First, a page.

North Carolina

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North Carolina is a state located on the Atlantic Seaboard in the Southern United States. The state borders South Carolina and Georgia to the South, Tennessee to the west and Virginia to the north. North Carolina contains 100 counties. Its capital is Raleigh, and its largest city is Charlotte.

Spanish colonial forces were the first Europeans to make a permanent settlement in the area, when the Juan Pardo-led Expedition built Fort San Juan in 1567. This was sited at Joara, a Mississippian culture regional Chiefdom near present-day Morganton in the western interior.[1] This was 20 years before the English established their first colony at Roanoke Island.[2] North Carolina became one of the English Thirteen Colonies, and was originally known as Province of Carolina.

On May 20, 1861, North Carolina was one of the last of the Confederate states to declare secession from the Union, to which it was restored on July 4, 1868. The state was the location of the first successful controlled, powered and sustained heavier-than-air flight, by the Wright brothers, at Kill Devil Hills, about Template:Convert from Kitty Hawk on December 17, 1903. It is a fast-growing state with an increasingly diverse economy and population. As of July 1, 2009, the population was estimated to be 9,380,884 (a 16.7% increase since April 1, 2000).[3] Recognizing eight Native American tribes, North Carolina has the largest population of Native Americans of any state east of the Mississippi River.

North Carolina has a wide range of elevations, from sea level on the coast to Template:Convert in the mountains. The coastal plains are strongly influenced by the Atlantic Ocean. Most of the state falls in the humid subtropical zone. More than Template:Convert from the coast, the western, mountainous part of the state has a Subtropical highland climate.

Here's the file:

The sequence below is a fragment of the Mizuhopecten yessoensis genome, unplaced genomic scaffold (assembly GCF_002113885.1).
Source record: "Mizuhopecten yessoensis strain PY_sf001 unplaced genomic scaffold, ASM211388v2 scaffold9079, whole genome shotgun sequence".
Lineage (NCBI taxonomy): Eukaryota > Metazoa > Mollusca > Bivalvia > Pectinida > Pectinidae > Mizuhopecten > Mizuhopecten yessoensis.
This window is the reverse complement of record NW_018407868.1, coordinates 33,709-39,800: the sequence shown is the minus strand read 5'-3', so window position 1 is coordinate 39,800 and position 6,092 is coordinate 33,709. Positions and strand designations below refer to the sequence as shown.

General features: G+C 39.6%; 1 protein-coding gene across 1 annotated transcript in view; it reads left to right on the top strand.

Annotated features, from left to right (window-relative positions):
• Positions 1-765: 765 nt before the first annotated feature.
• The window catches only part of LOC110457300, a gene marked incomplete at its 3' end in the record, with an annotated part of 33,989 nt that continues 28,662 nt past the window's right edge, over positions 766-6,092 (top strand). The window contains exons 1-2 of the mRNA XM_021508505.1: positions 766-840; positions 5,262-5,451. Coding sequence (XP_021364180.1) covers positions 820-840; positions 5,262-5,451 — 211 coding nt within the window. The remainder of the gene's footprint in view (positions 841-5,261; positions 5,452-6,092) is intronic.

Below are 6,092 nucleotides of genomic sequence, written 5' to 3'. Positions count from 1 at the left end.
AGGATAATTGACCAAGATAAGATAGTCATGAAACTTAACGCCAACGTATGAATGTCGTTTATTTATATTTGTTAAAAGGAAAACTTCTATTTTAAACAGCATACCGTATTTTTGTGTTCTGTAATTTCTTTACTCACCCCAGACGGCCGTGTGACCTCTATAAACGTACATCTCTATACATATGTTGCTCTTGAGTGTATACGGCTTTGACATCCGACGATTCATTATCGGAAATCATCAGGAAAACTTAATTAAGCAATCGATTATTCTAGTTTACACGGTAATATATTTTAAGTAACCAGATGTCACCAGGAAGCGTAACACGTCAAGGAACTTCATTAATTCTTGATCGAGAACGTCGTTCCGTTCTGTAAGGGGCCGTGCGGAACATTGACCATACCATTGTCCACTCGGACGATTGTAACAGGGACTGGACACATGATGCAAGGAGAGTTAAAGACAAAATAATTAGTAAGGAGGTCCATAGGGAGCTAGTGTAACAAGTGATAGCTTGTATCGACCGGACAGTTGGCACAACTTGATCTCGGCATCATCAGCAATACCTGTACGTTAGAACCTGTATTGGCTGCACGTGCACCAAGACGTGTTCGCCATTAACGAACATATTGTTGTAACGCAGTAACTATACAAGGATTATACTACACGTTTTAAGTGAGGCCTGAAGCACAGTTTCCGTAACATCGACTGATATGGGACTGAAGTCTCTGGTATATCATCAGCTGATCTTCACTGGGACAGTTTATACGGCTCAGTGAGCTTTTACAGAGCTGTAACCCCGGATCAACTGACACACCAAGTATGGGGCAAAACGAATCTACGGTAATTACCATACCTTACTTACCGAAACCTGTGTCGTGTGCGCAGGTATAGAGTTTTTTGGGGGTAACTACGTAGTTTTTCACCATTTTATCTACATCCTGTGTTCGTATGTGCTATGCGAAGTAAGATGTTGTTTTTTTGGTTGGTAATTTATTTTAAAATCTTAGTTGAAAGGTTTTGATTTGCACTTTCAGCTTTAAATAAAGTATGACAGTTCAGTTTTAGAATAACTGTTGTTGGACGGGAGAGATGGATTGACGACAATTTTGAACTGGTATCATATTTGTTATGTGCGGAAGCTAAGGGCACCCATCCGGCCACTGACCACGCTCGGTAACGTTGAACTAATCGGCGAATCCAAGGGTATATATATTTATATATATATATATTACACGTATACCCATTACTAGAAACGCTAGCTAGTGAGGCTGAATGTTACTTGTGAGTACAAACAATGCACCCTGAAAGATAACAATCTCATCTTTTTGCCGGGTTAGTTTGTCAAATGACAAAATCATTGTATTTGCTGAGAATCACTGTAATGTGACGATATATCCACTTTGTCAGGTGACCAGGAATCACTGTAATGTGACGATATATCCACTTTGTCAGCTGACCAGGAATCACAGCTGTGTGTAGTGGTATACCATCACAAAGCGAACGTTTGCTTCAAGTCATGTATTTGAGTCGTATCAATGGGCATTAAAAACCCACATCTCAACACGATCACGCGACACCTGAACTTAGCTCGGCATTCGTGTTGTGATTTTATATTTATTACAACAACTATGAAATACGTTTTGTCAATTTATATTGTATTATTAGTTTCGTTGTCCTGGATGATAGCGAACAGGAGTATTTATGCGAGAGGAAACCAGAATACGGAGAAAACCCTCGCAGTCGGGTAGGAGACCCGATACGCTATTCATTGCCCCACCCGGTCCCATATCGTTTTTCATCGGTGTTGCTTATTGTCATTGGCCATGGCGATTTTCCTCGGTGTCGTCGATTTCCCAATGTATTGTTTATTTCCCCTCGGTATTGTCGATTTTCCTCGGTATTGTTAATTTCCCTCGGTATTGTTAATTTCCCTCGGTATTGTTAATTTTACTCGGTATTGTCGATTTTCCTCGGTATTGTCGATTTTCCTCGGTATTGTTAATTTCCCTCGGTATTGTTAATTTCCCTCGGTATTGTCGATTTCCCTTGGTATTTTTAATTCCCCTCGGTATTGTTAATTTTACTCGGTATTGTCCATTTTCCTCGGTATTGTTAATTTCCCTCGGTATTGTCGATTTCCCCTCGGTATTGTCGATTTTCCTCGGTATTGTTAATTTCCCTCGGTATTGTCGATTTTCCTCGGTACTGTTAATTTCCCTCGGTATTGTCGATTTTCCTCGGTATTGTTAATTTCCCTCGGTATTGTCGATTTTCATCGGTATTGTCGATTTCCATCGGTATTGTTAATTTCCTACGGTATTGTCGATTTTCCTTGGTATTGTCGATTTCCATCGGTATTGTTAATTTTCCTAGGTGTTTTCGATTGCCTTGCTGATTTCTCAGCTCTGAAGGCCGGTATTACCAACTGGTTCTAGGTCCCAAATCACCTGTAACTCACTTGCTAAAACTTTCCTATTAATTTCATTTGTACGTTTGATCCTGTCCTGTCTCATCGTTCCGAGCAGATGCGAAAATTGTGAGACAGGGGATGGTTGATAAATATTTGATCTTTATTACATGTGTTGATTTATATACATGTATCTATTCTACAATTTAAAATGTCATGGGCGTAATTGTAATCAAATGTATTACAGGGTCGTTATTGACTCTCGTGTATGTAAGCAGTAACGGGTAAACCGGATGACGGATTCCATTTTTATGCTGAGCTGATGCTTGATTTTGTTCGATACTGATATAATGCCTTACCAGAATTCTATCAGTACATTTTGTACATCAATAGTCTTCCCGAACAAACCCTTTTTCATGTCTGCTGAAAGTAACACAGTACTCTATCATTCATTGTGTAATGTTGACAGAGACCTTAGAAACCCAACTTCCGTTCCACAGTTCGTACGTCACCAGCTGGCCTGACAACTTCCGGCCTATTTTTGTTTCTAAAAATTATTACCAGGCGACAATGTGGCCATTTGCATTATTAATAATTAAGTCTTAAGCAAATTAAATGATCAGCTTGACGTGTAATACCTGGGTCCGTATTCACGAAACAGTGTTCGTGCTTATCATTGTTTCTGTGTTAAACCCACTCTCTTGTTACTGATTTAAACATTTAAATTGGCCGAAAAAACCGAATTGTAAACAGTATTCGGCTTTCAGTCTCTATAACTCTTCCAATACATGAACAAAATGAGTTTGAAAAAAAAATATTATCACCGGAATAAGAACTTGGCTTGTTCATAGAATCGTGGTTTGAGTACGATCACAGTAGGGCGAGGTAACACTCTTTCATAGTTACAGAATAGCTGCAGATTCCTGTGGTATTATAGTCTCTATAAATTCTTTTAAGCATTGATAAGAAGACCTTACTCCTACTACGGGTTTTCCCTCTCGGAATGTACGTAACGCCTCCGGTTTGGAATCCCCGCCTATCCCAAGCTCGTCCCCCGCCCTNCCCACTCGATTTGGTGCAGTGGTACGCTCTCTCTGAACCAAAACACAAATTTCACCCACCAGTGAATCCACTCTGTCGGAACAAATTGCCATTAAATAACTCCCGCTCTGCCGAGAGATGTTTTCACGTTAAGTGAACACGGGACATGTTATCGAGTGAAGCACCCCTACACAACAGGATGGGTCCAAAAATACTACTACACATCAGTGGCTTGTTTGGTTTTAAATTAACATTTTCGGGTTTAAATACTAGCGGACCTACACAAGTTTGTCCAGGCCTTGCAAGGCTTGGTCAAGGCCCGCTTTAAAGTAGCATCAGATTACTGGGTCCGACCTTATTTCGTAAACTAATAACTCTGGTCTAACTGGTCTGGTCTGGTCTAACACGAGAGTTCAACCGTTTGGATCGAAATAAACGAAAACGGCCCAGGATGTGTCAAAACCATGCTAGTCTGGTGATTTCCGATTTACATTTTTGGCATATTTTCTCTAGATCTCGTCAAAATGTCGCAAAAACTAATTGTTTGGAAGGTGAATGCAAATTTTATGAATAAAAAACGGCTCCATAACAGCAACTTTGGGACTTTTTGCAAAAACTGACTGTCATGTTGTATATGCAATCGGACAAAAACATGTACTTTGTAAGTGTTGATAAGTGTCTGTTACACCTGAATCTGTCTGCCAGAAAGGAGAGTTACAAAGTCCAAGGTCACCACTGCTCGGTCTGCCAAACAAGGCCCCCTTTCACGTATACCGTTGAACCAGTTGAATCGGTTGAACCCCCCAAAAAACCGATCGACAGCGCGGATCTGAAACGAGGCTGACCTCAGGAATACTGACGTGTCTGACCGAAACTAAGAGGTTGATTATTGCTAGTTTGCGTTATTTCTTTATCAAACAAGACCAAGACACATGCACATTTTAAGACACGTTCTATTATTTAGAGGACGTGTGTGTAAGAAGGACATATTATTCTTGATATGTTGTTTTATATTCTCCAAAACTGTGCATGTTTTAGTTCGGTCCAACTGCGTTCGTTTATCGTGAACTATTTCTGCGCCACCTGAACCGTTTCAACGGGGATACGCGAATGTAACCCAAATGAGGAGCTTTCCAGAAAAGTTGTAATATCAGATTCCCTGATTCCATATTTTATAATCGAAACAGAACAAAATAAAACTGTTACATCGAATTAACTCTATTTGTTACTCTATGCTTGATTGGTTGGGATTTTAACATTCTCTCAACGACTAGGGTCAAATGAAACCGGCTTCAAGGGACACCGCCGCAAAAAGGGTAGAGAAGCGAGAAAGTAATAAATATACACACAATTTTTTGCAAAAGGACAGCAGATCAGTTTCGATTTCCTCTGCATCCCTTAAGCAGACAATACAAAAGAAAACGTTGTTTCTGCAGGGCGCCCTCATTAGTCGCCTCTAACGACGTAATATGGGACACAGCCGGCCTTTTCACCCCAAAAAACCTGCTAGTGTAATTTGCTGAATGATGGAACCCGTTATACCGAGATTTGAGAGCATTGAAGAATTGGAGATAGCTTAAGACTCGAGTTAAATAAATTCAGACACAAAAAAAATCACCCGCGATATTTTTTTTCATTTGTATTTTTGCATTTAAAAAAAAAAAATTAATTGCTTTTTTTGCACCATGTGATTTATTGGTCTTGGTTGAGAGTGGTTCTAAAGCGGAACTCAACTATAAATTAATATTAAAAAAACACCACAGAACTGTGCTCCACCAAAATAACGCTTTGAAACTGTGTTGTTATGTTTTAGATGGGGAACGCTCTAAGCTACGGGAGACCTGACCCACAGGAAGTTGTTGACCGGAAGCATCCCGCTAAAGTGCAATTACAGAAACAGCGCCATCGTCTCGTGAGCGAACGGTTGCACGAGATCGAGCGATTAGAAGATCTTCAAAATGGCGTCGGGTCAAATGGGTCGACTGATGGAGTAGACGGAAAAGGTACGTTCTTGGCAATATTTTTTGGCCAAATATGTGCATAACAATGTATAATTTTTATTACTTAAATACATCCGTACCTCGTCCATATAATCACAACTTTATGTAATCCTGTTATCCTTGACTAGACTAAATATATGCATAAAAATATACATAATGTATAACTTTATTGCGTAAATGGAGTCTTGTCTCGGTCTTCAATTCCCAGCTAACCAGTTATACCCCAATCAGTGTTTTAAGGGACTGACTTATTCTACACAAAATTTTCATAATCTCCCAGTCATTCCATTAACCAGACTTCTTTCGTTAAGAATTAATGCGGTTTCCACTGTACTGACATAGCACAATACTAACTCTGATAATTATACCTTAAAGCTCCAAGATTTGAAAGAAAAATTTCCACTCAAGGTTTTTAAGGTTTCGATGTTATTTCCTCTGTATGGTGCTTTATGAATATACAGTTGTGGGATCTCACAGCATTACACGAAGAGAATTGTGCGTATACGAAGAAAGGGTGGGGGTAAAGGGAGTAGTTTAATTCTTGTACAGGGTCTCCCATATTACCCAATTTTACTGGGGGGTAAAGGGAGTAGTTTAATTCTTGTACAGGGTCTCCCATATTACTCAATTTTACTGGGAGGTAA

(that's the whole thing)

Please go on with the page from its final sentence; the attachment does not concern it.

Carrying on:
As of 2008, North Carolina was the third-fastest growing state in the United States and the fastest growing state east of the Mississippi River according to the 2008 Census.[4]

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State of North Carolina
Flag of North Carolina State seal of North Carolina
Flag Seal
Nickname(s): Tar Heel State; Old North State
Motto(s): Esse quam videri (official); First in Flight
before statehood, known as
the Province of North Carolina
Map of the United States with North Carolina highlighted
Official language(s) English
Demonym North Carolinian; Tar Heel (colloq.)
Capital Raleigh
Largest city Charlotte
Largest metro area Charlotte metro area
Area  Ranked 28th in the US
 - Total 53,865 sq mi
(139,509 km2)
 - Width 150 miles (340 km)
 - Length 560[5] miles (900 km)
 - % water 9.5
 - Latitude 33° 50€² N to 36° 35€² N
 - Longitude 75° 28€² W to 84° 19€² W
Population  Ranked 10th in the US
 - Total 9,380,884 (2009 est.)[3]
 - Density 165.24/sq mi  (63.80/km2)
Ranked 15th in the US
 - Median income  $44,670[6] (38th[6])